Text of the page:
07/15/2020 / Review

Math Doesn't Suck: How to survive middle school math without losing your mind or breaking a nail by Danica McKellar

I'll admit that the title of this book is both catchy and a bit shocking. I guess I'll also have to admit that is what got my attention years ago when I purchased this book. Today, while I was rearranging books in one of my four bookcases (yes, I adore being surrounded by books), I came across this title and took some time to glance through it again. I quickly remembered how much I enjoyed this book.
If the author on the cover looks familiar, then you probably grew up watching the television series The Wonder Years as Danica played the character of Winnie in the show. What would this actress be able to teach us or our kids about math? As the book jacket states, "[Danica McKellar] is a summa cum laude graduate of UCLA with a degree in Mathematics. She has been honored in Britain's esteemed Journal of Physics and The New York Times for her work in mathematics, most notably for her role as coauthor of a groundbreaking mathematical physics theorem, which bears her name (The Chayes-McKellar-Winn Theorem)". Her credentials are impressive, and the book is a New York Times best seller. It is very well written, especially as it is geared toward middle school aged girls. 

The math concepts that are explained in the book include factors and multiples, fractions, decimals, percents, word problems, and pre-algebra. Each is broken down in a very kid-friendly manner with great real world examples to use as practice. This book also offers a "Trouble Shooting Guide" with topics such as "Where to Turn When You Don't Know What to Do" and "The Smart Girl's Resource Guide".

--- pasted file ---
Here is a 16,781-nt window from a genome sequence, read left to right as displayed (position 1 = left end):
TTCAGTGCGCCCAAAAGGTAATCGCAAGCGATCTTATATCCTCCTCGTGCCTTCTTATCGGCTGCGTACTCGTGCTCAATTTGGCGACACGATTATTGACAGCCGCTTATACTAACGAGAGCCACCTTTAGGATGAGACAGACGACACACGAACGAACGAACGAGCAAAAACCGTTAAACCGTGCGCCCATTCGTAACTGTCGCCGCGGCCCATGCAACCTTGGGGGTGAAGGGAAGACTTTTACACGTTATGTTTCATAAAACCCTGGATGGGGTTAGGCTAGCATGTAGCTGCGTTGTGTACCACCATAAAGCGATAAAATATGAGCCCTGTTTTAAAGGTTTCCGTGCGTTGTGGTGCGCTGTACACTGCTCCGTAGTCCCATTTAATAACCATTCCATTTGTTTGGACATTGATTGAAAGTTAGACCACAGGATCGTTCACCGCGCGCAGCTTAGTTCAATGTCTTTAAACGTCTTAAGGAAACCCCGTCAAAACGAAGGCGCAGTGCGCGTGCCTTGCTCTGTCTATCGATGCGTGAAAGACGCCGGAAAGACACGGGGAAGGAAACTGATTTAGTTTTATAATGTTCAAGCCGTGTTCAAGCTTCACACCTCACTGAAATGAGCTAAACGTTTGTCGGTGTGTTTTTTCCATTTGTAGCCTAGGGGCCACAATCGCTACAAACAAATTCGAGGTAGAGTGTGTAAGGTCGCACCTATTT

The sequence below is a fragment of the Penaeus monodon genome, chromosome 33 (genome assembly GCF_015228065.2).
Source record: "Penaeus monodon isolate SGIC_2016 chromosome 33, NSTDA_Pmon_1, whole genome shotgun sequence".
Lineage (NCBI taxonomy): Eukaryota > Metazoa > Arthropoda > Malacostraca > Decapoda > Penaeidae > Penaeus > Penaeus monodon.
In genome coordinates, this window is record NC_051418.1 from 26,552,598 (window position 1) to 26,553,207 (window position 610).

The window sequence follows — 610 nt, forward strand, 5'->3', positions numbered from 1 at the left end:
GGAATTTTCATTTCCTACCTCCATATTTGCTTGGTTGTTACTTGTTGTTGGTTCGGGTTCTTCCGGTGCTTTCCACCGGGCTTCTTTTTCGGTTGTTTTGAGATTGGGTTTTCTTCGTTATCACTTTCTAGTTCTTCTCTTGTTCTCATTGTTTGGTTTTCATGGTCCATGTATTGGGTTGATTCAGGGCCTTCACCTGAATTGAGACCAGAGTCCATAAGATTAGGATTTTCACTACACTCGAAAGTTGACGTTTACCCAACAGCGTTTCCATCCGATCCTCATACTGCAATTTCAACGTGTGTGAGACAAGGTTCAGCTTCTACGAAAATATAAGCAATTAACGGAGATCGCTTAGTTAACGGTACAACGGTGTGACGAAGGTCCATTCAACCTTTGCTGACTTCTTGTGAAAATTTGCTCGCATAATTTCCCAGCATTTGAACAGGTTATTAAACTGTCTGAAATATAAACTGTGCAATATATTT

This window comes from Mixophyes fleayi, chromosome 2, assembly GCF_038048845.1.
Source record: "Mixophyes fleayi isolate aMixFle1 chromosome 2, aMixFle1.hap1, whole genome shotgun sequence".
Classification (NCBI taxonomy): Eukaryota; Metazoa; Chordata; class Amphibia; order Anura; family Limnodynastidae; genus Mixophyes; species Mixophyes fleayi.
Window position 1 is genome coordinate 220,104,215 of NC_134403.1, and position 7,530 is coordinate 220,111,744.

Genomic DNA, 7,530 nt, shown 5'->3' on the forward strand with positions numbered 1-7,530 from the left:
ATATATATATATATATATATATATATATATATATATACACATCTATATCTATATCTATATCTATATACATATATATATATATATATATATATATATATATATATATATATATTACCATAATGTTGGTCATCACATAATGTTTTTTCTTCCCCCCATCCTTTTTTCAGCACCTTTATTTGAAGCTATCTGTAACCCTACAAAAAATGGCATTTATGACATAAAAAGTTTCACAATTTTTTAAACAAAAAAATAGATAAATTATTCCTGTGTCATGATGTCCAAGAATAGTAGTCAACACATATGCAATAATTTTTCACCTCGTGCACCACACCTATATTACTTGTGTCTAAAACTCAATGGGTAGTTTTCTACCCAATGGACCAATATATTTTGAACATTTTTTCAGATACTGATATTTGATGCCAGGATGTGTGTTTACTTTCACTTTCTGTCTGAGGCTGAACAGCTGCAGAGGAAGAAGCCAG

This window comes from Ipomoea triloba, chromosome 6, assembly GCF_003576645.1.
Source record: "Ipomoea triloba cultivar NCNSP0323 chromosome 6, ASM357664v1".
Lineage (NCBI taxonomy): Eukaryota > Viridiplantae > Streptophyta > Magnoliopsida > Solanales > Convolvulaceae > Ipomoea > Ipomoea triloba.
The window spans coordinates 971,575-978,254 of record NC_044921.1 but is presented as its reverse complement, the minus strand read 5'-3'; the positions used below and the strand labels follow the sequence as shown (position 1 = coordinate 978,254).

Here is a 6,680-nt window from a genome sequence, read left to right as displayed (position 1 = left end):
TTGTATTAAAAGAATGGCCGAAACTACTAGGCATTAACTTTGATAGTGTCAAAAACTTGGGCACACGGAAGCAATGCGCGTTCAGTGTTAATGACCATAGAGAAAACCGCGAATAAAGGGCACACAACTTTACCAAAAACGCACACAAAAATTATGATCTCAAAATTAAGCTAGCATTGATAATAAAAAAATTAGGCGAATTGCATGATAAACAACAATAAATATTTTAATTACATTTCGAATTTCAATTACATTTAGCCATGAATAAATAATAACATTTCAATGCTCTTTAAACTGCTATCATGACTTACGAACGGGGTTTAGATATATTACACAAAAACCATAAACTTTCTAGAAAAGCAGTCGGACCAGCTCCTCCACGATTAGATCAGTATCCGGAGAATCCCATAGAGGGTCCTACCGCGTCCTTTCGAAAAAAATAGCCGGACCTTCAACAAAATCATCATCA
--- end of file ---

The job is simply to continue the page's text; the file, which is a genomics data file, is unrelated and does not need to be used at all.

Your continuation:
The layout of the book also offers advice on pre-teen and up topics such as "Role Models" and "Testimonials" which are written by girls about how they used to feel about math and what they've accomplished. Quizzes are also include, but not the traditional type of quiz you may expect in a math book. For example, quiz number one asks "Are you a Mathophobe?" which is from expert psychologist RobynLandow, PhD, and is designed to help girls realize their inner feelings about math. The book is not meant to be a read from the beginning type of book. However, it really is a fun read, and I think it very well could be a help to any girl (I'd even say any pre-teen) to see math in a whole different light. 

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Kathleen Palmieri

Kathleen Palmieri is a National Board Certified Teacher, a National Board for Professional Teaching Standards Learning Facilitator, and a fifth grade educator in upstate New York. She reviews professional texts and writes education articles for Middleweb. As a writer with a passion for pedagogy, Kathleen's focus is on education practices and strategies, as well as her own experiences as an educator. She has presented at math conferences, writing workshops, actively collaborates in literacy projects, and networks globally.